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Article: Why Does My Cat Want to Go Outside?

Why Does My Cat Want to Go Outside?

Watching your fur baby nap on her cat tree or lazily bat a ball of yarn, it’s easy to forget that her ancestors were fearsome hunters. Sometimes, that wildcat blood makes your kitty want to go outside and prowl the neighborhood. But your little tiger isn’t really a wildcat, and you might feel hesitant about branching out to the great outdoors. Read on to learn why your cat wants to go outside all of a sudden, how to help her enjoy safe time outdoors, and how to keep her from meowing at the door 24/7.


Reasons for Cat Constantly Meowing and Yowling to Go Outside

Sometimes, a kitty who’s always been perfectly happy as an indoor cat will suddenly get the travel bug. If your little tiger is constantly standing in front of the door meowing, that’s a sure sign she wants to go out. 

So why does your cat want to go outside all of a sudden? Here are some possible answers:


Is there a sexy new cat in town? If so, that could be the reason for your kitty’s sudden enthusiasm for the outdoors. 

Something new outside

Cats are naturally curious. If there’s a new bird’s nest outside your window, a squirrel family, or other exciting discoveries to be made, your kitty may be itching to get out and explore them. 

Lack of stimulation

Other times, your cat may simply be bored with her indoor lifestyle. Going outside provides more stimulation, with countless sights and sounds for your kitty to enjoy. Walks around the block & poking around your yard might be enough to keep your kitty's curiosity satisfied, but if they're up for more adventure then go for it!

Reasons You Might Want to Let your Cat Outside

Going outside can be good for kitties. There are limitless opportunities for your cat to experience the enrichment that being outside brings. Not to mention all of the quality time you can share together! There are SO many benefits of letting your cat roam free (safely, of course!) Here are just a few:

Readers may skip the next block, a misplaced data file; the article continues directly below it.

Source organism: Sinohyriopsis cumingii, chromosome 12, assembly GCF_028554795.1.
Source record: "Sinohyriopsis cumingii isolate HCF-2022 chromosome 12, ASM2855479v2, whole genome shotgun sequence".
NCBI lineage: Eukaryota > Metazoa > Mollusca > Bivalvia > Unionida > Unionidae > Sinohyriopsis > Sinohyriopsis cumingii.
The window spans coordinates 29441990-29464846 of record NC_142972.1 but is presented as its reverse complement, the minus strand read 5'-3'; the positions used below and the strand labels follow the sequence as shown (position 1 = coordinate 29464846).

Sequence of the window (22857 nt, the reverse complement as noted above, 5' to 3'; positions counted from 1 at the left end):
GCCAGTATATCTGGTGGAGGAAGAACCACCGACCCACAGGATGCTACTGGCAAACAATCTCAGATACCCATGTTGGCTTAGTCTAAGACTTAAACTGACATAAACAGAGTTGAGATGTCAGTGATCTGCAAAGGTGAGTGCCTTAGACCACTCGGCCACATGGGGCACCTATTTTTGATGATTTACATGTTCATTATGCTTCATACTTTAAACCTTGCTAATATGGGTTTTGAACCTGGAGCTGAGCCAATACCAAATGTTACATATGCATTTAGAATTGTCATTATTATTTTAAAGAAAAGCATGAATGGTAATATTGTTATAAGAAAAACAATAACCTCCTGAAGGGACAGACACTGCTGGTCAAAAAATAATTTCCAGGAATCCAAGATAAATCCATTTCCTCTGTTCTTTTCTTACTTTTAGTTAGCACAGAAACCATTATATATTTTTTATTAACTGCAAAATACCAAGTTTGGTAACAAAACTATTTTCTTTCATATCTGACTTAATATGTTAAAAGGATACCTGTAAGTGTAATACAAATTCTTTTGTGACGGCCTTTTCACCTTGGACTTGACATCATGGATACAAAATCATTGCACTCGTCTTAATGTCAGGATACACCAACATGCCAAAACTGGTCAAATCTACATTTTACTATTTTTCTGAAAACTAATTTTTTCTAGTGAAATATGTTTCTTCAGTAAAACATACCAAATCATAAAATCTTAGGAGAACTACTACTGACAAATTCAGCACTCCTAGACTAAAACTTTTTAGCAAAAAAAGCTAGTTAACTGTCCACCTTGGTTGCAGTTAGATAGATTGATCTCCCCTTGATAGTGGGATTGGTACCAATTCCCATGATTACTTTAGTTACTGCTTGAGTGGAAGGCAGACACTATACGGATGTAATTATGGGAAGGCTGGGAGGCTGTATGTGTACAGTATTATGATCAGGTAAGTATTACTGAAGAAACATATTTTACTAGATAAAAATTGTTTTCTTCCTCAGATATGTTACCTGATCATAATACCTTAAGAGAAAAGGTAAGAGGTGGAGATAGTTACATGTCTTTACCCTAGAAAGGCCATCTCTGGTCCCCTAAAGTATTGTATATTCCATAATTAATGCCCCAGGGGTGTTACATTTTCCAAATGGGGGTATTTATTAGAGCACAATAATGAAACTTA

Cats need a certain amount of exercise each day, and outdoor cats get that exercise naturally. With so many opportunities to run, climb, and explore, an outdoor kitty is less likely to gain weight and suffer from related health issues. Not to mention that it helps them get out some pent up energy! 

Mental health

The outdoors is an exciting world full of new sights, smells, and sounds. Because kitties are naturally curious, they need a healthy amount of mental stimulation every day. Going outside allows your little tiger to boost his mental health. Hoomans aren't the only ones who need that good old vitamin D! 

Save your furniture

Outdoor cats are much less likely to scratch up your furniture or tear your brand new curtains, since they have plenty of opportunities for scratching outside. Pawing around the lawn or scratching & climbing trees is a great way for them to scratch that itch!


Reasons You Might Want to Keep Your Kitty Indoors